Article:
"The Territorial battalions did likewise to form the 4th Battalion Royal Irish Rangers (North Irish Militia) which also included the sole London Irish Rifles company and the 5th Battalion Royal Irish Rangers. The two TA battalions trained as units until 1993 when following the Options for Change White Paper, they were merged to form the 4/5th Battalion Royal Irish Rangers (Volunteers) or 4/5 RANGERS. In 1998, the Government conducted a Strategic Defence Review which concluded that the Territorial Army needed to be restructured to meet the new defence posture. As part of that plan, 4/5 RANGERS reduced to a small battalion headquarters plus administrative element, two rifle companies, the North Irish Horse squadron, a machine gun platoon and an assault pioneer platoon. The new structure which was effective from 1 July 1999 is now called The Royal Irish Rangers." (Palace Barracks Memorial Garden

The name of the Royal Irish Rangers was maintained through the Territorial Army battalion in Northern Ireland, which nominally exists to augment the Royal Irish Regiment's ORBAT, but can be deployed in support of any regular unit. In 2007, following the disbanding of the Home Service Battalions of the Royal Irish Regiment, the Royal Irish Rangers TA were renamed as the new 2nd Battalion Royal Irish Regiment.

Roll of honour[edit | edit source]

Post 1968[edit | edit source]

Victoria Cross (pre-1968 Regiments)[edit | edit source]

Recipients of the Victoria Cross:

File:Victoria Cross Medal Ribbon & Bar.jpg

Victoria Cross medal, ribbon, and bar.

Music of the regiment[edit | edit source]

Regimental Quick March[edit | edit source]

The Regimental Quick March is Killaloe. It was written around 1887 by an Irish composer, Robert Martin, for the London Musical "Miss Esmeralda". The lyrics relate the story of a French teacher attempting to make himself understood to a difficult Killaloe class. Originally in 2/4 time, it was made well known in military circles by a cousin of the composer - Lt. Charles Martin of the 88th Connaught Rangers (The Devil's Own). He composed new lyrics, in 6/8 time, celebrating his Regiment's fame. No mention is made of the tune in the Regimental history, but there is an explanation that may account for the shout or yell in the military version of Killaloe.
Historically, in the lst. Battalion (Connaught Rangers), formerly the 88th, a favourite march tune was "Brian Boru" played when marching through a town - often after a hot and heavy march. On such occasions, and at a time given by the Sergeant Major, the Band would pause and all ranks would give a "Connaught Yell". The march became popular among the other Irish Regiments and various other sets of lyrics were devised. On parade, soldiers of the Royal Irish Rangers gave a spine-tingling "Ranger Yell"; this continues with the Royal Irish Regiment.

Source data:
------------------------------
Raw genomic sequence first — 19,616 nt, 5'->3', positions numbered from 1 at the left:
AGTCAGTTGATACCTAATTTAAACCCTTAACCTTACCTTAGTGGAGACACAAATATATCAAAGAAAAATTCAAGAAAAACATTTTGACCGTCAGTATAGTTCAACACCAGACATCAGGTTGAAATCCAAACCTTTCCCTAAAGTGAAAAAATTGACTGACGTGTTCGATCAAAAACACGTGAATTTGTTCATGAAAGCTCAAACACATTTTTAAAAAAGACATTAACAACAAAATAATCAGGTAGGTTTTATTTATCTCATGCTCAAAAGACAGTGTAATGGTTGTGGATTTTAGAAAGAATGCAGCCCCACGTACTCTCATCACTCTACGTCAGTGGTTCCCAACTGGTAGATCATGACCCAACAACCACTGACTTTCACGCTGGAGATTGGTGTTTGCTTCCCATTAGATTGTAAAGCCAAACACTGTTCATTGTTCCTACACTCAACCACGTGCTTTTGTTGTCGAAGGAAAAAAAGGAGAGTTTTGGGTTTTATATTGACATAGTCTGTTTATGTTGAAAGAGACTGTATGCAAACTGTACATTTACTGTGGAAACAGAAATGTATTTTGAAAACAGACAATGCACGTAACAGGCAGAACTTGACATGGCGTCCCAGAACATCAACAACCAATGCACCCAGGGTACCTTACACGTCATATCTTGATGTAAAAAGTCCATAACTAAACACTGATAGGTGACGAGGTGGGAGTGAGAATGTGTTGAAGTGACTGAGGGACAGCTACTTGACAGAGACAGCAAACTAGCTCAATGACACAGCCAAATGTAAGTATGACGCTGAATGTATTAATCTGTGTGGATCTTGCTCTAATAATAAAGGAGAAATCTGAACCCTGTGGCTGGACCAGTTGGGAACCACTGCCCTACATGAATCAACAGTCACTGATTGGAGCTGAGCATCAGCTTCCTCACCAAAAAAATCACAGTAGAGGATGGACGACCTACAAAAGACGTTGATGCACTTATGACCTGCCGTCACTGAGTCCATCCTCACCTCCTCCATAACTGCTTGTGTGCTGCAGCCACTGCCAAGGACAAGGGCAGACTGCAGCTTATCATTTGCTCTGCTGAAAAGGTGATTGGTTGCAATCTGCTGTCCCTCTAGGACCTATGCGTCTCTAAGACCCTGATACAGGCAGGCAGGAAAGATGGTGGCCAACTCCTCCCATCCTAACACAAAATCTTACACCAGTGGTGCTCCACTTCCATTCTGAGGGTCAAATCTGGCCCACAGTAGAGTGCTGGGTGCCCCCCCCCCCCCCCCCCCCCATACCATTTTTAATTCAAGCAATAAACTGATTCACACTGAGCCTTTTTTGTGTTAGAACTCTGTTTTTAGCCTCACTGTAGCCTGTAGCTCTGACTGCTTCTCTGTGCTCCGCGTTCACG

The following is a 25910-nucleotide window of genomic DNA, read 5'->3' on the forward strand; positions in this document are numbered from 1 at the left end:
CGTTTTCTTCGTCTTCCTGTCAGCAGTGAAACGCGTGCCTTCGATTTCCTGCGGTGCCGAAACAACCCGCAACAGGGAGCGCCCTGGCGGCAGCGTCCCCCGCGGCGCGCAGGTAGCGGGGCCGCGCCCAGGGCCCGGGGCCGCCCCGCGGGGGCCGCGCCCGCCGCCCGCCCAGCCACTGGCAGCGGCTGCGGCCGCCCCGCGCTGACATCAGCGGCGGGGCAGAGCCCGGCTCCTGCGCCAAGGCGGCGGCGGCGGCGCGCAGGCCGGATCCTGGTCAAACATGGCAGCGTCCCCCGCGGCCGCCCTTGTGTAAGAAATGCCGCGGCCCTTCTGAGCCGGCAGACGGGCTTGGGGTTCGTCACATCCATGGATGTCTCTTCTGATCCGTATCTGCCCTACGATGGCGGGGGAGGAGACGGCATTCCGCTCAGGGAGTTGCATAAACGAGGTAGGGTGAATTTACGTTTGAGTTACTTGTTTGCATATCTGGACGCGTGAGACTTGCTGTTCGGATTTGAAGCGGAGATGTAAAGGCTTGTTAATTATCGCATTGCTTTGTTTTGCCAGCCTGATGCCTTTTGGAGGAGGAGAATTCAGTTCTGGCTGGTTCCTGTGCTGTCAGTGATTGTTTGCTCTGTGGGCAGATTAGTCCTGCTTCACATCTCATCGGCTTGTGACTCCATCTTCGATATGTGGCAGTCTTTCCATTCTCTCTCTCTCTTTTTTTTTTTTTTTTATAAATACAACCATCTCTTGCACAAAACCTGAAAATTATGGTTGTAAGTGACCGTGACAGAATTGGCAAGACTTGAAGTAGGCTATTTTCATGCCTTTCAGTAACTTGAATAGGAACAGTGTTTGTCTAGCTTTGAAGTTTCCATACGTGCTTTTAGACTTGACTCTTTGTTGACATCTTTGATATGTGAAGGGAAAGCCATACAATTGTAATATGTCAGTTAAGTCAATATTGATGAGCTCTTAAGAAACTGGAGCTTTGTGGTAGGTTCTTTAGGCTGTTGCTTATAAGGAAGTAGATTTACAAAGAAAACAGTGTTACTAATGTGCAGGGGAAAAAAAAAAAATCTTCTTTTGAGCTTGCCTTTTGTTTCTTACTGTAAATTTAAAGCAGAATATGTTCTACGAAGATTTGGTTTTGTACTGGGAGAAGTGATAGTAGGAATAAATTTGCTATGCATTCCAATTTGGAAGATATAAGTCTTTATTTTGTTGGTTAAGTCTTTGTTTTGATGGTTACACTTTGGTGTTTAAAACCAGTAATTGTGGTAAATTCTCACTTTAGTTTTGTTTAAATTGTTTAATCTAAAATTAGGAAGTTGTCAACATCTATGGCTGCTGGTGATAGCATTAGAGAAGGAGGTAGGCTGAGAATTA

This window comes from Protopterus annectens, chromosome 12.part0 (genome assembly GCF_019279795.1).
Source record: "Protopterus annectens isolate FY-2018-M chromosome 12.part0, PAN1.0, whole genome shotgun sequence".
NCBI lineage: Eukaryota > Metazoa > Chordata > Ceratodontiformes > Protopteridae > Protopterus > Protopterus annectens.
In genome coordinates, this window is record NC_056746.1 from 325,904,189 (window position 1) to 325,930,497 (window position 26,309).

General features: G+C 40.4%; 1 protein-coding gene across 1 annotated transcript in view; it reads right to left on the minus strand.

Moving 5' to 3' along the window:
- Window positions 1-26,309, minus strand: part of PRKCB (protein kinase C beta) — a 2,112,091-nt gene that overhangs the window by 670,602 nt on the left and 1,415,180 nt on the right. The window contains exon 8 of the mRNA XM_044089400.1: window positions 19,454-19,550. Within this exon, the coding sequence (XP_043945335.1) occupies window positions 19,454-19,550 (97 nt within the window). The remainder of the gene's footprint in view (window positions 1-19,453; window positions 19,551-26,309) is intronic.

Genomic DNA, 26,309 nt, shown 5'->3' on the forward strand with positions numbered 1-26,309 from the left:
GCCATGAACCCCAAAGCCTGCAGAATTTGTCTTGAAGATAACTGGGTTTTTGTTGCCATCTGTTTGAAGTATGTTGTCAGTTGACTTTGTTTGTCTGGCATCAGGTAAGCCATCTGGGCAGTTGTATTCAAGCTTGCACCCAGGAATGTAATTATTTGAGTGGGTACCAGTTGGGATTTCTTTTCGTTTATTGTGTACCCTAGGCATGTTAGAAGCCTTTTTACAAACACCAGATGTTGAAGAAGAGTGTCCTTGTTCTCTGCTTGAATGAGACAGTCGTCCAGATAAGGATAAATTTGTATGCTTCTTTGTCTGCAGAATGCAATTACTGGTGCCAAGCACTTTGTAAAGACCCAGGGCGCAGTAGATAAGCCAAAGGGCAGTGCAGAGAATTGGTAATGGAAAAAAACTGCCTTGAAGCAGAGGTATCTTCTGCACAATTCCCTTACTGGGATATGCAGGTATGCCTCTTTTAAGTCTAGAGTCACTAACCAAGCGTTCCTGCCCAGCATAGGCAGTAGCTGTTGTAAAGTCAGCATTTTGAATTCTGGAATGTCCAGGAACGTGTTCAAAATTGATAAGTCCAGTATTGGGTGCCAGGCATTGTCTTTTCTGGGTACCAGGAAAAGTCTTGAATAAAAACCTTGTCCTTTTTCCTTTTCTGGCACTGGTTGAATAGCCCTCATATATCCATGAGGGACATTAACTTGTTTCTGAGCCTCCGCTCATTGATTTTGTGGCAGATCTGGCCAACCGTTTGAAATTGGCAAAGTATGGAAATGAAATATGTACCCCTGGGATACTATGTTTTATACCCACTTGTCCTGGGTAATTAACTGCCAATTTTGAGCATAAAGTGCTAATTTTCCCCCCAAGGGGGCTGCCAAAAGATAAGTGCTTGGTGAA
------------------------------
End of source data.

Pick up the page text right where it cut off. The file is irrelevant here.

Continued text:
The first known recording of Killaloe was made by Richard Dimbleby when serving as a BBC war correspondent in Northern France shortly before Dunkirk. The "Famous Irish Regiment" Dimbleby reports playing as they march past is not named, but would have been either the Royal Irish Fusiliers or the Royal Inniskilling Fusiliers.

Again in 1944, the BBC recorded The 1st. Battalion, Royal Inniskilling Fusiliers Pipes & Drums playing Killaloe, by then adopted unofficially as the march of the 38th (Irish) Brigade, during the approach to Monte Cassino. Killaloe was adopted by The Royal Irish Rangers on its formation and again later by the Royal Irish Regiment on its amalgamation in 1992.[4]

The soldiers had their own words to the tune which would be sung, sotto voce, as they marched:

We're the Irish Rangers,
The boys who fear no danger,
We're the boys from paddy's land
YO!
Shut up you buggers and fight

Regimental Slow March[edit | edit source]

Previously the March of the Royal Inniskilling Fusiliers was Eileen Alannah, an Irish ballad.

Tercentenary[edit | edit source]

At the Tercentenary parade celebrated in Osnabrück in 1989, the Irish Rangers were able to parade a combined band from 1 & 2 R IRISH together with the Bugles, Pipers & Drums from both.

Recorded music[edit | edit source]

The Band, Bugles, Pipes & Drums have released CDs including Pipes & Drums of Ireland and Heritage Of Ireland

References[edit | edit source]

External links[edit | edit source]

Lineage[edit | edit source]

Lineage
The Royal Irish Rangers (27th (Inniskilling) 83rd and 87th) The Royal Inniskilling Fusiliers The 27th (Inniskilling) Regiment of Foot
The 108th Regiment of Foot (Madras Infantry)
The Royal Ulster Rifles The 83rd (County of Dublin) Regiment of Foot
The 86th (Royal County Down) Regiment of Foot
The Royal Irish Fusiliers (Princess Victoria's) The 87th (Royal Irish Fusiliers) Regiment of Foot
The 89th (The Princess Victoria's) Regiment of Foot